Switzerland Assumes the Chairmanship of the Voluntary Principles on Security and Human RightsTargeted News Service
BERN, Switzerland, March 14 -- The Swiss Federal Department of Foreign Affairs issued the following news release:
From today Switzerland will take over for one year the chairmanship of the Voluntary Principles on Security and Human Rights. By signing up to this international initiative companies from the mining, oil and gas industries commit themselves to contribute in their activities at home and abroad to the protection of human rights and to the prevention of conflicts. This initiative is supported by governments, companies and civil society. The mining company Xstrata is the first company with headquarters in Switzerland to join the initiative.
The Voluntary Principles on Security and Human Rights apply to companies working globally in the mining, oil and gas industries. These companies frequently make use of security companies, the military and the police for protection. In some cases this may lead to violations of human rights. The Voluntary Principles provide specific instructions on how concerned companies can analyse possible risks and take the corresponding measures in order to avoid such situations. The initiative also urges companies to engage in dialogue with the population, local authorities and public and private security forces in the commodities-producing countries. This is particularly important in countries affected by conflicts or where governments are weak. For governments the Voluntary Principles are also an important instrument that helps them to fulfil their duty to protect human rights.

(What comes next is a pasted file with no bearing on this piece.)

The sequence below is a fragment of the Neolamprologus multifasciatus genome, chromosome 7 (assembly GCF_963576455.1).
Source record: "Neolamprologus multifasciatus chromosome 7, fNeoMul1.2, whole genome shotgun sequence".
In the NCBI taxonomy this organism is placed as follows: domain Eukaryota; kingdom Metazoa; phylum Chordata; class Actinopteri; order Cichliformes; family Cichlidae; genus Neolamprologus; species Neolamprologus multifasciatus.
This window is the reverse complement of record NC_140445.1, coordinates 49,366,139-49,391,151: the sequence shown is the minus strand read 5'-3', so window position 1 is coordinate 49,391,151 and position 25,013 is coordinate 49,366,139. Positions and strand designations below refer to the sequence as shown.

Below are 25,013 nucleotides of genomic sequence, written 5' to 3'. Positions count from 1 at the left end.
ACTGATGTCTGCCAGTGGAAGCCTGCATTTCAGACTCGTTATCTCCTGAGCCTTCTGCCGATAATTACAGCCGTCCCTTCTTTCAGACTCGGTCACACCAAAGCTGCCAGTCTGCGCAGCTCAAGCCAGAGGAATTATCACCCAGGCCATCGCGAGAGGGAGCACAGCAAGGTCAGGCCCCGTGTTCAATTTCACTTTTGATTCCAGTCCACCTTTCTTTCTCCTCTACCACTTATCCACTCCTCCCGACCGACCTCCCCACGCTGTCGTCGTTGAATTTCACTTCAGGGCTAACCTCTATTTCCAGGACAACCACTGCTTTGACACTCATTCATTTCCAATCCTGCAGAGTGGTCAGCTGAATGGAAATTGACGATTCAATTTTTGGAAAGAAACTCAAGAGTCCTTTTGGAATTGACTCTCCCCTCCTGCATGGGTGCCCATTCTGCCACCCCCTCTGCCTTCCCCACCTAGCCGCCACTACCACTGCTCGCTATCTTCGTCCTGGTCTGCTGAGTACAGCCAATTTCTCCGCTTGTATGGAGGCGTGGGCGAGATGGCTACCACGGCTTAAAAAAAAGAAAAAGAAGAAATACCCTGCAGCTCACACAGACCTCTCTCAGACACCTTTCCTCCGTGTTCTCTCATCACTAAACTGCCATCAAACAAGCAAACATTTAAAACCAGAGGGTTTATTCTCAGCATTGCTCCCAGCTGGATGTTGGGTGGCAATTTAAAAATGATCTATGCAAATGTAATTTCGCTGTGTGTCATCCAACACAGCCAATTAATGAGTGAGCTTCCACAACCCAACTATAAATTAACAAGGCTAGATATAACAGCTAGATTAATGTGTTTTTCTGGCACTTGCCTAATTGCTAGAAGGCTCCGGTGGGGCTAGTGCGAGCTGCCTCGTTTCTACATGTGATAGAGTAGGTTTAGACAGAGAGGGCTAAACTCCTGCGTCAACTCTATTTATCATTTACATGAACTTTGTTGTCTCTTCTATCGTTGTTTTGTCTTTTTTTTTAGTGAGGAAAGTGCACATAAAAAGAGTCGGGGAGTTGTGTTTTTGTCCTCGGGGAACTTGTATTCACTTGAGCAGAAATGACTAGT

The Voluntary Principles date back to an initiative by the US government which in 2000 held discussions with leading mining, oil and gas companies (including Shell, BP, Chevron, Texaco) and human rights organisations (Amnesty International, Human Rights Watch) to find a common basis for dealing with issues of security and human rights. Today 21 oil, gas and mining companies (including Xstrata, BP, Shell, Chevron, Anglo American, Newmont Mining Corporation), 12 non-governmental organisations and eight governments (Switzerland, USA, Australia, Great Britain Canada, Norway, the Netherlands and Colombia) have signed up to this initiative, and another five governments have observer status.
Switzerland has been a full member since September 2011. In its activities and its national plan, it has stated its willingness to support, promote and implement the Voluntary Principles. The Federal Department of Foreign Affairs (FDFA) is in contact with mining companies based in Switzerland and with government representatives in countries where raw materials are mined. The aim is to encourage companies and governments to adhere to the Voluntary Principles. In addition Switzerland wishes to promote a dialogue between business, authorities and civil society about human rights and security practices. Switzerland has a leading role at the local level in Peru and in the Democratic Republic of Congo, for example. It is also active in Nigeria, Tanzania, Ghana, South Africa, Indonesia and Mongolia.
Switzerland has now taken over the chairmanship of the steering committee of the Voluntary Principles on Security and Human Rights. Ambassador Claude Wild, head of the Human Security section in the FDFA, regards this both as an honour and a challenge. "It is a challenge that we gladly accept. We are convinced that it will be possible to harmonise the requirements of human rights with business in this sector because this benefits everyone: the companies themselves and society at large. During our chairmanship we will do everything in our power to come closer to achieving this goal." The FDFA intends to intensify its cooperation with companies based in Switzerland and with governments in the countries where the raw materials are extracted. There are also plans to produce a study on the effects of the Voluntary Principles. A set of guidelines will be produced to help companies operating in fragile states to reform their security sector.
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